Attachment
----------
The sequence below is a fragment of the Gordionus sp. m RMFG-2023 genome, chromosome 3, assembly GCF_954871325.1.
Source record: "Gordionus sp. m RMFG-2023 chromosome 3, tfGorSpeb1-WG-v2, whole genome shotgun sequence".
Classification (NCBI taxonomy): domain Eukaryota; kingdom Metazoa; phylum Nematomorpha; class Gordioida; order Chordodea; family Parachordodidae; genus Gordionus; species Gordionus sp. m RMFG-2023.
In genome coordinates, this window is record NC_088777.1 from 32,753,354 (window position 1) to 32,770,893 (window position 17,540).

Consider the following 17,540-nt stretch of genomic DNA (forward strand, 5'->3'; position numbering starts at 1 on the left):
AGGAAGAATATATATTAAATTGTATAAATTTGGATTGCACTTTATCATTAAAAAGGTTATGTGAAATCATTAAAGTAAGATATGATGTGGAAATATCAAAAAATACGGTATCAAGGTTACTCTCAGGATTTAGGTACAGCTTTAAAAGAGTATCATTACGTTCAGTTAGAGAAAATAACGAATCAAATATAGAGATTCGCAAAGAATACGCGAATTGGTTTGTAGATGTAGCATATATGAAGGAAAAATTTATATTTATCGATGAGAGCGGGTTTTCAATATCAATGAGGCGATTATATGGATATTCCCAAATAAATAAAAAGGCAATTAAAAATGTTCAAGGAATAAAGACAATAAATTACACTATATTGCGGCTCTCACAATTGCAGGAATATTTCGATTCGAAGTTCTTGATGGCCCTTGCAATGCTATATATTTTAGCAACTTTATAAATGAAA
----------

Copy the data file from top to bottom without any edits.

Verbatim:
The sequence below is a fragment of the Gordionus sp. m RMFG-2023 genome, chromosome 3, assembly GCF_954871325.1.
Source record: "Gordionus sp. m RMFG-2023 chromosome 3, tfGorSpeb1-WG-v2, whole genome shotgun sequence".
Classification (NCBI taxonomy): domain Eukaryota; kingdom Metazoa; phylum Nematomorpha; class Gordioida; order Chordodea; family Parachordodidae; genus Gordionus; species Gordionus sp. m RMFG-2023.
In genome coordinates, this window is record NC_088777.1 from 32,753,354 (window position 1) to 32,770,893 (window position 17,540).

Consider the following 17,540-nt stretch of genomic DNA (forward strand, 5'->3'; position numbering starts at 1 on the left):
AGGAAGAATATATATTAAATTGTATAAATTTGGATTGCACTTTATCATTAAAAAGGTTATGTGAAATCATTAAAGTAAGATATGATGTGGAAATATCAAAAAATACGGTATCAAGGTTACTCTCAGGATTTAGGTACAGCTTTAAAAGAGTATCATTACGTTCAGTTAGAGAAAATAACGAATCAAATATAGAGATTCGCAAAGAATACGCGAATTGGTTTGTAGATGTAGCATATATGAAGGAAAAATTTATATTTATCGATGAGAGCGGGTTTTCAATATCAATGAGGCGATTATATGGATATTCCCAAATAAATAAAAAGGCAATTAAAAATGTTCAAGGAATAAAGACAATAAATTACACTATATTGCGGCTCTCACAATTGCAGGAATATTTCGATTCGAAGTTCTTGATGGCCCTTGCAATGCTATATATTTTAGCAACTTTATAAATGAAA